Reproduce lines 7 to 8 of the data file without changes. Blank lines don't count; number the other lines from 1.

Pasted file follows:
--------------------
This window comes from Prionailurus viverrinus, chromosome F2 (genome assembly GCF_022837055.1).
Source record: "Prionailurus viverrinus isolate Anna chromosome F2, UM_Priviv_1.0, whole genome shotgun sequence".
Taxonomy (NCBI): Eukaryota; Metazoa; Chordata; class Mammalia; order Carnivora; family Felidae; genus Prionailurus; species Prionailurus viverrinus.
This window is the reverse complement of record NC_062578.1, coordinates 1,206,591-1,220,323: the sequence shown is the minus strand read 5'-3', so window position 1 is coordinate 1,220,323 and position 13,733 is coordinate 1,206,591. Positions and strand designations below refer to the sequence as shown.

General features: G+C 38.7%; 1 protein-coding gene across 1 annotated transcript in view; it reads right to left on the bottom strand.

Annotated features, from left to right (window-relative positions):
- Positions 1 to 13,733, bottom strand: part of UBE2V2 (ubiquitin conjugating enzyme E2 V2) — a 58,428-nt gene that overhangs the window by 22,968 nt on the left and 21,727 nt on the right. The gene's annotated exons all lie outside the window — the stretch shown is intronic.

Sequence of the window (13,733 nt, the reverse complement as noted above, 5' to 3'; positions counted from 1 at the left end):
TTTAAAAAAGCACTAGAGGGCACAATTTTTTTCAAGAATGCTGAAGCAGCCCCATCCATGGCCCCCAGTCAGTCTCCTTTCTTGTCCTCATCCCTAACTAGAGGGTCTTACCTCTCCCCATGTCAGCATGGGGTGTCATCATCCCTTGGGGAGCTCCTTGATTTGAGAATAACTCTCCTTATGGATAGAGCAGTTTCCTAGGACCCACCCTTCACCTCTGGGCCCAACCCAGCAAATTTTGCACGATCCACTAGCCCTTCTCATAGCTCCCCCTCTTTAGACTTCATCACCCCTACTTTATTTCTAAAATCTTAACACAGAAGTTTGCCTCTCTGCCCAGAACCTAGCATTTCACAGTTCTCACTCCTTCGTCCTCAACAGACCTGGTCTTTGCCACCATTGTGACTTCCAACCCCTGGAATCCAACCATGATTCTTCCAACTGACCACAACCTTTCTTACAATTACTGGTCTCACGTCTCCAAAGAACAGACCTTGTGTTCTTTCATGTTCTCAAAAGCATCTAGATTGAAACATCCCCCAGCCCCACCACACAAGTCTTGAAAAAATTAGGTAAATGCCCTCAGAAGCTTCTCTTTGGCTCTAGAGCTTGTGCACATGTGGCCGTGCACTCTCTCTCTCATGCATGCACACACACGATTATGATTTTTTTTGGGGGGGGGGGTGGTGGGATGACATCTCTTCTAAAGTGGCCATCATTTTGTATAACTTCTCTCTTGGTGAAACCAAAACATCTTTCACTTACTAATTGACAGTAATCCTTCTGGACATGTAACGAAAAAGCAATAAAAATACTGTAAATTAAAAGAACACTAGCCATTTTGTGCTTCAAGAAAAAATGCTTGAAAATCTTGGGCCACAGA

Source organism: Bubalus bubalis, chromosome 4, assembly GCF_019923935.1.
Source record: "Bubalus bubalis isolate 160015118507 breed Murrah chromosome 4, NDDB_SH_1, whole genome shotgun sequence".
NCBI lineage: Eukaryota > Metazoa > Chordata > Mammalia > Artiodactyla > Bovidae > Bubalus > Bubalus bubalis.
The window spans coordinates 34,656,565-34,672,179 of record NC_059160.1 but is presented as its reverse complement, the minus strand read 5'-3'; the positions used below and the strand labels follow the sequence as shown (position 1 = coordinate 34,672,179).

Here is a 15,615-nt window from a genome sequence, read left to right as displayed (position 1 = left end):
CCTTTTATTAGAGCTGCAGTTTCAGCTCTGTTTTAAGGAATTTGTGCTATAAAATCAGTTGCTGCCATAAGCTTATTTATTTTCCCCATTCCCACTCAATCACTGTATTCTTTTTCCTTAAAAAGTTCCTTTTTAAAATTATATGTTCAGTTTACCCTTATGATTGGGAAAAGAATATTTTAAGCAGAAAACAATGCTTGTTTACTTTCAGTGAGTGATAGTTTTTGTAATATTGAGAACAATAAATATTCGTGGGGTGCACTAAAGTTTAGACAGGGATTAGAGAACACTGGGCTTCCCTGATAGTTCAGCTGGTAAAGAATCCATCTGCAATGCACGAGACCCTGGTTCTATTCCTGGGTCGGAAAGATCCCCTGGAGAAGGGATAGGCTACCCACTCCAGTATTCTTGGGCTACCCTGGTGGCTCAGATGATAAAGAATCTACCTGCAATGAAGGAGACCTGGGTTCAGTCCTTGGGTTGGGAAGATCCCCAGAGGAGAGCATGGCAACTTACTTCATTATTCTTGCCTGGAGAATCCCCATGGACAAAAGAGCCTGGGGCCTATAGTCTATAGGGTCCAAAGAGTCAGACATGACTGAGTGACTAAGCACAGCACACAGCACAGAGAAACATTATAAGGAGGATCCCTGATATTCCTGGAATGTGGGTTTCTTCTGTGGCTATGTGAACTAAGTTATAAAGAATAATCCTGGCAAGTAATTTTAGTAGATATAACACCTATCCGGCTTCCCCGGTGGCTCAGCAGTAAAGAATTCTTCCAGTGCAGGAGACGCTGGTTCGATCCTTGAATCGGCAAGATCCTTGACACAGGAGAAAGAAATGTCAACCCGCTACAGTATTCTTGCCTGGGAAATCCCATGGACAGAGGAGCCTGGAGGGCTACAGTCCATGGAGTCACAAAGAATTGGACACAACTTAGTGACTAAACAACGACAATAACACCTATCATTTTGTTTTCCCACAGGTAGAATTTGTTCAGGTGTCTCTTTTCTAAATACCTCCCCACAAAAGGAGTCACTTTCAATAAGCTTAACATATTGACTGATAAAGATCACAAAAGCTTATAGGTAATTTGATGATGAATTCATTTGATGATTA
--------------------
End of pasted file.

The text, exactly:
- Positions 1 to 13,733, bottom strand: part of UBE2V2 (ubiquitin conjugating enzyme E2 V2) — a 58,428-nt gene that overhangs the window by 22,968 nt on the left and 21,727 nt on the right. The gene's annotated exons all lie outside the window — the stretch shown is intronic.

Sequence of the window (13,733 nt, the reverse complement as noted above, 5' to 3'; positions counted from 1 at the left end):